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Considering Cyberpunk: A Look Back at William Gibson's Neuromancer

On opening Neuromancer, I was immediately reminded of xkcd’s Fictional Rule of Thumb.

Fictional Rule of ThumbPartway into the first chapter, the reader is hit with the following passage:

He stepped out of the way to let a dark-suited sarariman, by spotting the Mitsubishi-Genentech logo tattoed across the back of the man’s right hand … The sarariman had been Japanese, but the Ninsei crowd was a gaijin crowd.

After consulting a dictionary and the internet, it turns out that only two of the four words in bold above are fictional: Genentech and Ninsei. Apparently sarariman is the Japanese origin of the somewhat obscure English word salaryman, and gaijin is Japanese for foreigner. Ninsei is a fictional street in Chiba, a Japanese city near Tokyo, while Genentech is a fictional biotech company which merged with Mistubishi in the hazy past of Neuromancer.

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Fantastic Language: Helen Phillips' And Yet They Were Happy

And Yet They Were HappyI found And Yet They Were Happy on the "New Fantasy Fiction" shelf at the public library, and I was immediately drawn to how different it looked from the other books surrounding it.  In a sea of mass market paperback-sized novels, with covers of purple and black that feature wizards on the cover, Helen Phillips' lemon-yellow, simply illustrated cover stood out as something unique.

The same could be said of the text of the book itself.  And Yet They Were Happy is not a novel, it does not tell the story of a young hero on an epic quest, magic doesn't appear through spells and wizards, and I don't remember seeing a single elf.  Honestly, I'm a bit surprised that it was shelved with the other fantasy novels.

But I'm so glad that it was.

Because, you see, the magic in And Yet They Were Happy is in the language and imagery of the text itself.  It is the magic of crisp imagery, precise wording, and direct sentences.  And as such, this is a magic that has the power to travel outside of its story, into the books next to it on the shelves. 

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Donnie Darko

Donnie Darko DVD CoverI watched Donnie Darko once, in college (a long long time ago) and thought it was ok, but I would never say that really liked it, let alone loved it.  On the advice of a good friend, I recently re-watched it and found it fascinating.  

I can tell you that I definitely liked it.

I can also tell you that I definitely didn’t understand it.

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Deus Ex: Human Revolution Playthrough, Part II

Deus Ex: Cover system and HUDAlright, I’m back and have put more time into the game, and so far, I've been really enjoying it.  This setup of having Jensen near death and needing augmentations to live really helps the story become more believable.  What I mean by that is when you begin the game, after completing the tutorial and the beginning credits have finished, you'll notice the game's HUD (heads-up display)  for the first time.  It makes sense that you can see it now and not before because augmentations were made to all components of Jensen's body including his eyes, because the HUD that you see is what he sees as well.  However, when you climb ladders, the camera shifts into 3rd person point of view, and the HUD is no longer visible.  This makes perfect sense as you’re not viewing the world through Jensen’s eyes any longer.  When you duck behind cover or hide around a corner, though, and you put yourself back into 3rd person view, the HUD is still visible.  This, to me, doesn’t make much sense as far as creating the overall experience, but it certainly doesn’t ruin my gameplay either.   I’m playing the game at a 1920x1080 resolution, and the HUD really hasn’t been a hindrance; in fact, even though a lot can be conveyed on the screen at one time as compared to other games where the HUD tends to take up a lot of screen space, Deus Ex does a better job of maintaining the developer’s created atmosphere.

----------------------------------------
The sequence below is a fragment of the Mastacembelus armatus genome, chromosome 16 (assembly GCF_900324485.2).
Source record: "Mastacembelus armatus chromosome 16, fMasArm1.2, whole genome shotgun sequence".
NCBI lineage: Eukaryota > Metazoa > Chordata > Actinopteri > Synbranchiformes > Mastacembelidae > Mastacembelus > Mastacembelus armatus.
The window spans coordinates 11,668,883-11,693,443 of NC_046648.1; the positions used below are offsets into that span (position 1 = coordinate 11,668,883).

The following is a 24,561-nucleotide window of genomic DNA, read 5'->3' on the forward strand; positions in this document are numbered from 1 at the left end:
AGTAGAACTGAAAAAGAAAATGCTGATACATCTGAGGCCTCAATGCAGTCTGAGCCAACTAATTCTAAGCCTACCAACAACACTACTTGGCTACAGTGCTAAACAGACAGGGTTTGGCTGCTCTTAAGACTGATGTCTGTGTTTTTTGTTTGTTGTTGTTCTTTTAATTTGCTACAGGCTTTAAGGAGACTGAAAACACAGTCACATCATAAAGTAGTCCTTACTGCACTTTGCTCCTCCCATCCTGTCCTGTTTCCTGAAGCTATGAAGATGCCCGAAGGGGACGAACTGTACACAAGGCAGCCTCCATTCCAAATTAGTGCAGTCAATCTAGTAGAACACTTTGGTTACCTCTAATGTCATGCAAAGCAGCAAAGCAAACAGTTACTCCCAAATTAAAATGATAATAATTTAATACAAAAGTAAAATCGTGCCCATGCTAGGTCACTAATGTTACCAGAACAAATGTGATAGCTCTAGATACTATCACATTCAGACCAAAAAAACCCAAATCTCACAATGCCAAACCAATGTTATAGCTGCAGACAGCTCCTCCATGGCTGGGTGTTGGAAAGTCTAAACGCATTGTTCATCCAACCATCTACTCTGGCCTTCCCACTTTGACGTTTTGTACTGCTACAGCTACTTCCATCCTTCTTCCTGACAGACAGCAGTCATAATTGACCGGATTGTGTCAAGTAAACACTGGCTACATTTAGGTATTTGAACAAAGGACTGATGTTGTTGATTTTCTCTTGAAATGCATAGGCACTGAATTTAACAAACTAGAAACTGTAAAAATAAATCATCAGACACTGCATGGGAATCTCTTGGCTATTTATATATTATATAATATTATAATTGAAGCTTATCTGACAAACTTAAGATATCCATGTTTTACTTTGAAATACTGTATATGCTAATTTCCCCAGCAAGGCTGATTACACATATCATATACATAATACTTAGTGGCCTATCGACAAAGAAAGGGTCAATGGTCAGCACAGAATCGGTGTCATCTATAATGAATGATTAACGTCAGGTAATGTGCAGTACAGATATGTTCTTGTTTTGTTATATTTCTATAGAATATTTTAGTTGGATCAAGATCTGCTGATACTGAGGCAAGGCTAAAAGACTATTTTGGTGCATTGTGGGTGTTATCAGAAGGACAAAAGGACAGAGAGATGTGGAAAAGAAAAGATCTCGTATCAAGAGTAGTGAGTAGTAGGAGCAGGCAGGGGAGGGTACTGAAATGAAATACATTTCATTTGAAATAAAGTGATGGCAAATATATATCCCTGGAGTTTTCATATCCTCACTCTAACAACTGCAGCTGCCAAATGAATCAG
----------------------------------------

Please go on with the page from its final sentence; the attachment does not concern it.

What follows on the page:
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A haunted Scooby gang

Anna Dressed in BloodI love Buffy the Vampire Slayer. Love. It's one of my favorite shows, and I think it's fair to say that the show's influence on me has been profound. So when I tell you that Kendare Blake's excellent YA horror novel, Anna Dressed in Blood is Buffyesque, I hope you'll understand how much of a compliment I mean that to be.

One of the things I loved best about Buffy was the interaction between the Scooby gang. All of the characters were real, and their relationships with each other were as well. That central cohort of characters is the biggest thing that made me think "Buffy" when reading Anna Dressed in Blood. (Well, that and the presence of a minor character named Will Rosenberg.)

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